Garden Gate: Collecting free flowers

Sometimes, you can't identify a flower without a program. Take the case of this "garden geranium," one of the most common potted plants in America with over 200 varieties. t's actually a pelargonium and calling it by its Latin name (Pelargonium x hortorum) will help avoid any cases of mistaken identity. (AP Photo/Dean Fosdick)

If you like the idea of free flowers, listen up. This is the best time of year for starting a fresh batch of geraniums.

By snipping a few cuttings from your, or a friend’s overwintered plant, you’ll be rewarded with cheerful displays of pink, white, salmon or red flowers. Before you grab a pair of shears and go knocking on your neighbor’s door though, mentally prepare yourself.

Not all geraniums come through winter’s boot camp looking spry and healthy. But if you, or your neighbor, has a vibrant mother plant, then proceed with confidence. The technique I’m about to describe, that is of acquiring new plants from cuttings, is a basic one that you can apply to most cuttings. Either way, gardeners are a frugal lot, and the idea of free plants is usually a welcomed skill.

Once you’ve got the cuttings bug, it’s hard to control yourself. You’ll eye every plant for its potential of spawning dozens of plants.

Take a look at these step-by-step instructions. The only additional piece of advice I have for making cuttings of geraniums is to let the cuttings sit over night, before planting. This helps the geranium root, rather than rot in the damp soil.

Here’s what to do: Fill a clean plant pot or container with soilless potting mix or vermiculite.

As far as cuttings go, look for newer growth rather than woody stems. You want a stem with a node on it. A node looks like a knuckle joint on a finger (stem) and it’s where a leaf is or was attached.

Use scissors or razor blade that has been sterilized in alcohol to cut just below a node. The cutting doesn’t need to be long. A single node with a couple of leaves is fine.

Now make a clean slice through the middle of the node. Plant stems send out their new roots from the stem nodes. Remove all but 1 or 2 leaves. Leaves are necessary to continue photosynthesis. Poke holes in the rooting medium with a pencil to ensure the rooting hormone remains on the cutting.

Rooting hormone is not necessary, but it does stimulate new roots growth. Place some rooting hormone in cup or saucer.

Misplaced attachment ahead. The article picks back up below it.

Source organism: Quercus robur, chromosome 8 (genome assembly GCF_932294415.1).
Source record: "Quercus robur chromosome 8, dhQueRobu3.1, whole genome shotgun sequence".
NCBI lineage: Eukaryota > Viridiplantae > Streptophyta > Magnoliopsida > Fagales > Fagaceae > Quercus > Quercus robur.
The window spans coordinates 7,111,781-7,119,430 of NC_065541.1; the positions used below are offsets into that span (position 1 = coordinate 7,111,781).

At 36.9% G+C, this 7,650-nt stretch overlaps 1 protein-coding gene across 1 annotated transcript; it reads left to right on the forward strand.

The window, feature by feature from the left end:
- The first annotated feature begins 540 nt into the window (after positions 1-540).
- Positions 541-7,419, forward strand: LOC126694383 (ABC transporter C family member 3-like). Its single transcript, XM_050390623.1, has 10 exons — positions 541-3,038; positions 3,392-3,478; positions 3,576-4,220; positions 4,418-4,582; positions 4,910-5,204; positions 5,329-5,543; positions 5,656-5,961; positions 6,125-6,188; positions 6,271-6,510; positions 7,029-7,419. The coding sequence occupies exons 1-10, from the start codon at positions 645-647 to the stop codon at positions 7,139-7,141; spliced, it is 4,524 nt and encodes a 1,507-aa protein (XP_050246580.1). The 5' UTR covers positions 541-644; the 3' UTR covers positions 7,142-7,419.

Dip the stem node in water and then into the hormone. You won't need much, and don’t return used hormone to the original container.

Before planting, let the cuttings sit overnight to heal over. Otherwise they have a tendency to rot in the damp soil.

Carefully place the cuttings into the holes you made in your potting mix and firm the soil around them.

Place the container of cuttings into a plastic bag. Allow some airflow, however.

Place the bagged container in a warm spot but not in full sun. When new growth appears, remove the plastic bag.

Check your cuttings regularly and watch for too much moisture in the bag. Remove any suspect cuttings as soon as you spot any dark gray spots, indicating rot. After 4 to 5 weeks, check for roots by tugging gently on the cuttings and testing for resistance. Once the cuttings have developed roots, they are ready to be transplanted into pots of their own.

Speaking of things involving roots and leaves, mark your calendars for tonight. You’re invited to meet and learn from Patricia Joyner, one of Alaska’s premier tree specialists during her visit to Kodiak visit. Lucky us, Patricia will be presenting a workshop about trees — site selection, planting, basic maintenance and what species thrive in Kodiak.

Some people say she’s a Tree Whisperer. “Patricia is 100 percent committed to educating people about the value of trees, planting the right trees in the right places, and envisioning the full life span of trees we introduce and maintain in our communities,” says Hansel Klausner, Supervisory Park Ranger for the Kodiak National Wildlife Refuge and longtime friend of Joyner. “She has a lot of great ideas for urban landscapes and green spaces and I hope to impart some of that on public places in Kodiak, starting with the Refuge Visitor Center.”

According to Klausner, Kodiak was the very first city in Alaska to observe Arbor Day back in 1966. “Patricia has participated in Arbor Day presentation for the State longer than anyone I know,” says Nickel LaFleur, community tree steward in Anchorage. “Oh, and don’t call her Pat or Patty. Just Patricia.”

The Kodiak Garden Club will host the special March 4 meeting and 2-hour presentation starting at 7 p.m. at the Marian Center, behind St. Mary’s. The whole community is invited, and you don’t have to be a garden club member to participate.

To get the most out of Joyner’s talk, take some pictures of your yard and make notes of your raised beds and planted spaces. Then bring your homework and a friend, to the workshop.

And while you’re at it, bring a few geranium cuttings to exchange. You just might find the perfect salmon-colored geranium you’ve been looking for.

Marion Owen will be teaching her annual spring Organic Gardening class at Kodiak College from March 30 to April 27. She can be reached at Archived copies of weekly garden columns and an RSS feed can be found at You can find, and join, “Kodiak Growers” on Facebook.

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